Dozens of large corporations have taken on voluntary 2 degrees C-aligned emissions reduction targets since the Paris Agreement, though the list is very light on big-emitting heavy industry.
Some 41 firms have joined the Science-Based Targets initiative since the landmark Paris climate deal was struck in December, taking the total to 155 companies worldwide, according to a statement from the year-old venture.
It was set up jointly by non-profits CDP and UN Global Compact, think-tank WRI and environmental campaigners WWF, which all separately run programmes to encourage companies to take voluntary action to curb their emissions.
The participating firms are headquartered in 27 countries, with 77 in Europe, 34 in Asia-Pacific region, 25 in the US, and nine in Canada.
These include several utilities, financial services firms, consumer-focused companies such as Coca-Cola and Dell, as well as automakers Daimler, Renault, and Toyota.
But the list included just a handful of big-emitting heavy industrial companies that are subject to mandatory carbon pricing in the EU and a growing number of other regions. These included India’s Aditya Birla Chemicals, Taiwan’s China Steel Corp, and Finland’s steelmaker Outokumpu and paper firm Stora Enso.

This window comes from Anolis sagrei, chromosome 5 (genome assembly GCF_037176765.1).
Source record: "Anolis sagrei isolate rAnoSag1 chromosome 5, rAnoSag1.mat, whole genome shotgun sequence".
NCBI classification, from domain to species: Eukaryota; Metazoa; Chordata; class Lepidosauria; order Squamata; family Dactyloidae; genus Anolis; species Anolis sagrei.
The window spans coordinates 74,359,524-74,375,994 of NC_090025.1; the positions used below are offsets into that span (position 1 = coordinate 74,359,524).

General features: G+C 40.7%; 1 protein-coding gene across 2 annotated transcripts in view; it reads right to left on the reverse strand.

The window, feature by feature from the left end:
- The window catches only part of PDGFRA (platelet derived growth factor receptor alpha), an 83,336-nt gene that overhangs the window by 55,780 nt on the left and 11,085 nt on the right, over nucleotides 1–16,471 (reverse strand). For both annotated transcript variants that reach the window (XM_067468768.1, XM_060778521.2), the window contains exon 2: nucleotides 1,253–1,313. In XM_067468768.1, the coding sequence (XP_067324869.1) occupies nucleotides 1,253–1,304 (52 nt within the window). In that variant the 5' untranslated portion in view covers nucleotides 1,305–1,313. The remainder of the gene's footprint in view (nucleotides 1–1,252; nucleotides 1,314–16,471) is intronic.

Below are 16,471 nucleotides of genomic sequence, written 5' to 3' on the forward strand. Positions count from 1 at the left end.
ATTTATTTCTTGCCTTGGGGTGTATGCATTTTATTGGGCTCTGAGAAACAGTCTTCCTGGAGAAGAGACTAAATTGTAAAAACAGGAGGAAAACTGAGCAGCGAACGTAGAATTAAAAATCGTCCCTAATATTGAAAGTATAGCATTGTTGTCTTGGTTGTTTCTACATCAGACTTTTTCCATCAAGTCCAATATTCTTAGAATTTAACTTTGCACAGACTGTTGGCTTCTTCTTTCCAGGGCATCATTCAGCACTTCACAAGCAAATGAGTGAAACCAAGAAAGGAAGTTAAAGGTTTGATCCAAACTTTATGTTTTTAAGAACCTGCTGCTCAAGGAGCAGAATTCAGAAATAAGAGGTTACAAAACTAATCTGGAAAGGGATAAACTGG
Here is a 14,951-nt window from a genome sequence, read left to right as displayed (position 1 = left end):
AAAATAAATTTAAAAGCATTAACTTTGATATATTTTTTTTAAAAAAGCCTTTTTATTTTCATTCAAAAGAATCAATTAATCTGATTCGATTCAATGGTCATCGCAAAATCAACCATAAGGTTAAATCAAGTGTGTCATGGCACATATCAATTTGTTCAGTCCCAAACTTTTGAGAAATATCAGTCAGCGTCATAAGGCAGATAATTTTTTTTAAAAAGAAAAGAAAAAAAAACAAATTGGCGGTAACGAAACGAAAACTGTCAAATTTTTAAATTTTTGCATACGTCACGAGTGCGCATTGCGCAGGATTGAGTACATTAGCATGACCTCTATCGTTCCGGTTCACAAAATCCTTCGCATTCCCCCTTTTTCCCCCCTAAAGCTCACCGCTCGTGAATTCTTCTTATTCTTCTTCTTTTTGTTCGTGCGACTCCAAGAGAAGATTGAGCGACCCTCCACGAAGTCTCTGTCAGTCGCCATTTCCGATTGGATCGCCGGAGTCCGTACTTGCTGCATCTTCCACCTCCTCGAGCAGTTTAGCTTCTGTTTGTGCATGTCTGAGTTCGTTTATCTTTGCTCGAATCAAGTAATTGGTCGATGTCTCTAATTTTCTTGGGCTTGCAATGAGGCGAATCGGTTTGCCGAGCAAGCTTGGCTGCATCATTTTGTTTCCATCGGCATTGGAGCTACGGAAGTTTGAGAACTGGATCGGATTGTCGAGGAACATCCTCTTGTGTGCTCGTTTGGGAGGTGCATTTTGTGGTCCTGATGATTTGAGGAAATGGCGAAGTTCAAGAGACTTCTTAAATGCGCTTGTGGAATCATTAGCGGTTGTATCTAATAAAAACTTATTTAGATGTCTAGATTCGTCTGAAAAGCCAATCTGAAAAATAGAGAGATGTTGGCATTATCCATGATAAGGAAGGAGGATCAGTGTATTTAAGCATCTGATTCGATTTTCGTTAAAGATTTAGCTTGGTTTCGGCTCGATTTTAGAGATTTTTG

Thirteen of the 155 have already had their emissions reductions targets reviewed and approved by experts from the initiative, setting goals to cut their direct emissions and those from energy use by a collective 874 million tonnes of CO2. Some also committed to emission cuts throughout their value chains.
Forty-five companies have targets currently under review, and the remaining companies are in the process of developing targets.
“Our technical reviewers cannot keep up with the number of targets being submitted. This is a great problem to have and a clear indication that the Paris Agreement was a turning point for climate action,” said WRI’s Cynthia Cummis.
The companies use one of several of the initiatives’ methodologies to set a goal, which are geared towards specific types of companies and have various ways of deriving what a company’s ‘fair share’ of contributing to a global goal of limiting temperatures to at least 2C.
One method, called the sectoral decarbonisation approach, is designed for big-emitting electricity generation, steel, chemicals, aluminium, cement, paper, transport and buildings.
“In the past, companies would set targets without the necessary information or a solid point of reference. They would just pick a round figure and aim for cuts of 20%, 30%, 40%, with no further justification, other than generic aspirations. Now, we have a target that is approved by external, credible experts, verified through relevant scientific methodology,” said Galya Tsonkova of bottling firm participant Coca-Cola HBC.
By Ben Garside – email@example.com